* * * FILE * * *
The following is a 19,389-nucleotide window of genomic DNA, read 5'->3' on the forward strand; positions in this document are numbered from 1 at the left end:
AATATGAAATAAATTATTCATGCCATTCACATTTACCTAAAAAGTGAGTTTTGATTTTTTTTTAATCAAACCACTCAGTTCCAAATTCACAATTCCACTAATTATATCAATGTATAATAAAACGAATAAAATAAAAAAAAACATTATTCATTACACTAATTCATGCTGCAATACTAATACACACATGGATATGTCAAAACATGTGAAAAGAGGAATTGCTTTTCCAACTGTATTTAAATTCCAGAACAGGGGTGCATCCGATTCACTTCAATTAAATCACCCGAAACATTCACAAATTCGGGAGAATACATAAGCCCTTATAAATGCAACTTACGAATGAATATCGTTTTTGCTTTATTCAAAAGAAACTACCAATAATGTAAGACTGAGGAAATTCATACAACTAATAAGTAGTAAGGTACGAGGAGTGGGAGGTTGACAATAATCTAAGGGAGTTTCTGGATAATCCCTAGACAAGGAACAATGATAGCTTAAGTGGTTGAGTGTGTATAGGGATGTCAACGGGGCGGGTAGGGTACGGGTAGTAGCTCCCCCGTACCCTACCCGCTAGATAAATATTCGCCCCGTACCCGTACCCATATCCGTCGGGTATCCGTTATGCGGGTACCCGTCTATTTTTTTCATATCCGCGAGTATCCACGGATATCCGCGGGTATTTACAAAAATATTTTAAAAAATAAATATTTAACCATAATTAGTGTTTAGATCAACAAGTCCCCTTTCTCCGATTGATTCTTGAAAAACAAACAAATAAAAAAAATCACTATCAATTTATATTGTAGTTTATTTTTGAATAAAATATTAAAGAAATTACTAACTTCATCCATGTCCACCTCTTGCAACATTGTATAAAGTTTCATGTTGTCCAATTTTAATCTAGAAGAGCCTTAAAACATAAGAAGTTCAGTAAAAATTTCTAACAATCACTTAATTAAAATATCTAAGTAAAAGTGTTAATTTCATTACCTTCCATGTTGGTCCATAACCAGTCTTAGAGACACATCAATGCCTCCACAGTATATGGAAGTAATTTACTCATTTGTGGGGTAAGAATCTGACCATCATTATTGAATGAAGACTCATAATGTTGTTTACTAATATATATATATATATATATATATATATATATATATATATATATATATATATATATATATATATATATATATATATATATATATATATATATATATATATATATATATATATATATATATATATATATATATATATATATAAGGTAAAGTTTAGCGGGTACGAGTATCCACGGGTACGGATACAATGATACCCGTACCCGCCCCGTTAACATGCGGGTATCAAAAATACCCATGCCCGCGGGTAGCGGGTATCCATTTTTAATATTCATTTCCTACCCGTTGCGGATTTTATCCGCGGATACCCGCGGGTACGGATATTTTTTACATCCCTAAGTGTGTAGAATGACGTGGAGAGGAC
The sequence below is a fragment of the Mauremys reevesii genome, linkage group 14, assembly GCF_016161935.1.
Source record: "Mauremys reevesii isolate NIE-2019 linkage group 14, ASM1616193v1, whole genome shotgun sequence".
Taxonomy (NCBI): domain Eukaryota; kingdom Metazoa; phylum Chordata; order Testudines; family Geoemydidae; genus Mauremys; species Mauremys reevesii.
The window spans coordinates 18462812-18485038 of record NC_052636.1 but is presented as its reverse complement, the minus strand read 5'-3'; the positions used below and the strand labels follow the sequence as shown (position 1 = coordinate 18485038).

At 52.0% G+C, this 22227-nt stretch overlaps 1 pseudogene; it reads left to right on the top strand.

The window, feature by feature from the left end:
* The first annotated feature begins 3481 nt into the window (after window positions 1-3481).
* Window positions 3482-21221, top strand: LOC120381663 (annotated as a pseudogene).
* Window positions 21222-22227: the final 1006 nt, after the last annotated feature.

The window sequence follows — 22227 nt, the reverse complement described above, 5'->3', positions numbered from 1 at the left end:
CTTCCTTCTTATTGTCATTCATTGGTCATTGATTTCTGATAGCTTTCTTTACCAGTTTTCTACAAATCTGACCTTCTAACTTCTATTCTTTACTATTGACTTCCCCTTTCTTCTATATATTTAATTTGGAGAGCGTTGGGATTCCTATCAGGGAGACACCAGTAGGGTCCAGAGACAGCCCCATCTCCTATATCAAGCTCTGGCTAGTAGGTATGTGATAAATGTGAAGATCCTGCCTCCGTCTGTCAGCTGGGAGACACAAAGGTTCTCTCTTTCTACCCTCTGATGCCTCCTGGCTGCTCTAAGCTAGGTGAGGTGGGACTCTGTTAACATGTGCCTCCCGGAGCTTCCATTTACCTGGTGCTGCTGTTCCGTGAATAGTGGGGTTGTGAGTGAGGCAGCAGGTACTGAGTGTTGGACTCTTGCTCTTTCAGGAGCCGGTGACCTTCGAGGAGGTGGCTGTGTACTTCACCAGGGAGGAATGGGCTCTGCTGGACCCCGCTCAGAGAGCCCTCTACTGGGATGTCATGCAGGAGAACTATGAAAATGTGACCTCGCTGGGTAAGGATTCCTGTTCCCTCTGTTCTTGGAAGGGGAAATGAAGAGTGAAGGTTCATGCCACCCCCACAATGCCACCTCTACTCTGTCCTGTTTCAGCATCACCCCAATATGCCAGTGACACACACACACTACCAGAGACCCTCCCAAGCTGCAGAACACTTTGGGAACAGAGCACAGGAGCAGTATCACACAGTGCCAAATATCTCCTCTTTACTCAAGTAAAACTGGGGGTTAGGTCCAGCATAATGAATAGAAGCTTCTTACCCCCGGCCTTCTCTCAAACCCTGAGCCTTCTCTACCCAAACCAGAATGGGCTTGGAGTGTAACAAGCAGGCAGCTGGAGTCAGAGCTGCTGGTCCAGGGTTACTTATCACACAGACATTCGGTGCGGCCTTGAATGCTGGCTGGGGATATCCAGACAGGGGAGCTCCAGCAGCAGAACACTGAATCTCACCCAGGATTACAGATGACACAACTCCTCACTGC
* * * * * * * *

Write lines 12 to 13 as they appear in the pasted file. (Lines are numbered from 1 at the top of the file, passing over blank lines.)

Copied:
The window sequence follows — 22227 nt, the reverse complement described above, 5'->3', positions numbered from 1 at the left end:
CTTCCTTCTTATTGTCATTCATTGGTCATTGATTTCTGATAGCTTTCTTTACCAGTTTTCTACAAATCTGACCTTCTAACTTCTATTCTTTACTATTGACTTCCCCTTTCTTCTATATATTTAATTTGGAGAGCGTTGGGATTCCTATCAGGGAGACACCAGTAGGGTCCAGAGACAGCCCCATCTCCTATATCAAGCTCTGGCTAGTAGGTATGTGATAAATGTGAAGATCCTGCCTCCGTCTGTCAGCTGGGAGACACAAAGGTTCTCTCTTTCTACCCTCTGATGCCTCCTGGCTGCTCTAAGCTAGGTGAGGTGGGACTCTGTTAACATGTGCCTCCCGGAGCTTCCATTTACCTGGTGCTGCTGTTCCGTGAATAGTGGGGTTGTGAGTGAGGCAGCAGGTACTGAGTGTTGGACTCTTGCTCTTTCAGGAGCCGGTGACCTTCGAGGAGGTGGCTGTGTACTTCACCAGGGAGGAATGGGCTCTGCTGGACCCCGCTCAGAGAGCCCTCTACTGGGATGTCATGCAGGAGAACTATGAAAATGTGACCTCGCTGGGTAAGGATTCCTGTTCCCTCTGTTCTTGGAAGGGGAAATGAAGAGTGAAGGTTCATGCCACCCCCACAATGCCACCTCTACTCTGTCCTGTTTCAGCATCACCCCAATATGCCAGTGACACACACACACTACCAGAGACCCTCCCAAGCTGCAGAACACTTTGGGAACAGAGCACAGGAGCAGTATCACACAGTGCCAAATATCTCCTCTTTACTCAAGTAAAACTGGGGGTTAGGTCCAGCATAATGAATAGAAGCTTCTTACCCCCGGCCTTCTCTCAAACCCTGAGCCTTCTCTACCCAAACCAGAATGGGCTTGGAGTGTAACAAGCAGGCAGCTGGAGTCAGAGCTGCTGGTCCAGGGTTACTTATCACACAGACATTCGGTGCGGCCTTGAATGCTGGCTGGGGATATCCAGACAGGGGAGCTCCAGCAGCAGAACACTGAATCTCACCCAGGATTACAGATGACACAACTCCTCACTGC